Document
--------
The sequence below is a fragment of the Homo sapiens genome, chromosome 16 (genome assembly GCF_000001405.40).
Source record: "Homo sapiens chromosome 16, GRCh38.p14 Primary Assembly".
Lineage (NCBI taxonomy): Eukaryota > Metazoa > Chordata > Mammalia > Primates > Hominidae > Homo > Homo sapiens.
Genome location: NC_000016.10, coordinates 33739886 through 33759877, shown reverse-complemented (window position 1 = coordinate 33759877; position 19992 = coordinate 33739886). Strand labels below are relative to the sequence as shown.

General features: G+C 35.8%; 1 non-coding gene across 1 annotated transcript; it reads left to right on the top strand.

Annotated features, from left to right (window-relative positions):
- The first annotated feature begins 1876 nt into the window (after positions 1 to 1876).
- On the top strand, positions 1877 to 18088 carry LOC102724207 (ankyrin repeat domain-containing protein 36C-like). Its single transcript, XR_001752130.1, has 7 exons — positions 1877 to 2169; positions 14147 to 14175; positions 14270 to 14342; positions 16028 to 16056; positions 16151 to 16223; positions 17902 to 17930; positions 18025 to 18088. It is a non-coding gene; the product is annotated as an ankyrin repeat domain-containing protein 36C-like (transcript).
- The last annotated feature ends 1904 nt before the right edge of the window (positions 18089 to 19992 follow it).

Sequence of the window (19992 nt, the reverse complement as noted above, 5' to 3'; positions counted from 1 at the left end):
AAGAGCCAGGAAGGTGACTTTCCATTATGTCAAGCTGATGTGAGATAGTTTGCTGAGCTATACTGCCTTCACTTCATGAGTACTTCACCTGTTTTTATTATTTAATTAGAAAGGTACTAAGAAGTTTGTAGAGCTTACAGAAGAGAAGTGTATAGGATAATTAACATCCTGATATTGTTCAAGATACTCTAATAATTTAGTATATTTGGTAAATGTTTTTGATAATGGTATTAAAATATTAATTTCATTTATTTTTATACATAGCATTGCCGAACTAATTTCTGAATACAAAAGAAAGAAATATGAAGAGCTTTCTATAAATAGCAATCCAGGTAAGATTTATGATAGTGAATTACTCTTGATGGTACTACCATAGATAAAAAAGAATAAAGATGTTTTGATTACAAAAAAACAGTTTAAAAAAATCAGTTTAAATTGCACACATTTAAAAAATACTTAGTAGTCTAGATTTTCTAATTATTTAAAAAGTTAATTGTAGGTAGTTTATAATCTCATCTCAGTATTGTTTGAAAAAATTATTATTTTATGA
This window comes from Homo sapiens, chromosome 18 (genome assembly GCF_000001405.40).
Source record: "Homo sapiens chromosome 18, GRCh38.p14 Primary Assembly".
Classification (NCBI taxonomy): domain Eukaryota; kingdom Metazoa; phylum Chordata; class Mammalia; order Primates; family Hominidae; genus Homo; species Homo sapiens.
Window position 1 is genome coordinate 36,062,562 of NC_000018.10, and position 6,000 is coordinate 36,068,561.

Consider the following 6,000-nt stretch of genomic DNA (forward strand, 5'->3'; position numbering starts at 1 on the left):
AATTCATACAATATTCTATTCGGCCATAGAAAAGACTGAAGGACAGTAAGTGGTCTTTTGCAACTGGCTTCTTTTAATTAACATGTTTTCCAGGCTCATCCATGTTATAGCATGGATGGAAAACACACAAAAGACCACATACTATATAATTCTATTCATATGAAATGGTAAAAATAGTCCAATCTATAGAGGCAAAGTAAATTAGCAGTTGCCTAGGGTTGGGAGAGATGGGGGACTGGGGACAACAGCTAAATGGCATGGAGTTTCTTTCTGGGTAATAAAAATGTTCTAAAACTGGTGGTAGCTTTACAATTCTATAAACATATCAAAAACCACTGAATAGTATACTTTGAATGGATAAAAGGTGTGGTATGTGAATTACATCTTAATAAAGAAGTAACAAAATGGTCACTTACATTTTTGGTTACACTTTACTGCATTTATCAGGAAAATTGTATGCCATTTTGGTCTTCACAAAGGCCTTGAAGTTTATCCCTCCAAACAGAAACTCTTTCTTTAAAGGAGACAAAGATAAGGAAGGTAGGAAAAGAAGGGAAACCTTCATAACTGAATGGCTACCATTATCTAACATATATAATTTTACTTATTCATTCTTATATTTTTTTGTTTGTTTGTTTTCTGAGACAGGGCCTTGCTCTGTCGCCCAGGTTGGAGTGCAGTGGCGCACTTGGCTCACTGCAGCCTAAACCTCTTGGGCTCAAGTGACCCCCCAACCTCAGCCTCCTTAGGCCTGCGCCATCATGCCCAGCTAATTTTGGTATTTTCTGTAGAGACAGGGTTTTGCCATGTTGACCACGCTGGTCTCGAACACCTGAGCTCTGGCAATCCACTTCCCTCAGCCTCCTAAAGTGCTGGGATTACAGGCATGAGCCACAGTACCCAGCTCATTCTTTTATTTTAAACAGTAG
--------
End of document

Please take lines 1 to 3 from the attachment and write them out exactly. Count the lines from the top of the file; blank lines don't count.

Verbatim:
The sequence below is a fragment of the Homo sapiens genome, chromosome 16 (genome assembly GCF_000001405.40).
Source record: "Homo sapiens chromosome 16, GRCh38.p14 Primary Assembly".
Lineage (NCBI taxonomy): Eukaryota > Metazoa > Chordata > Mammalia > Primates > Hominidae > Homo > Homo sapiens.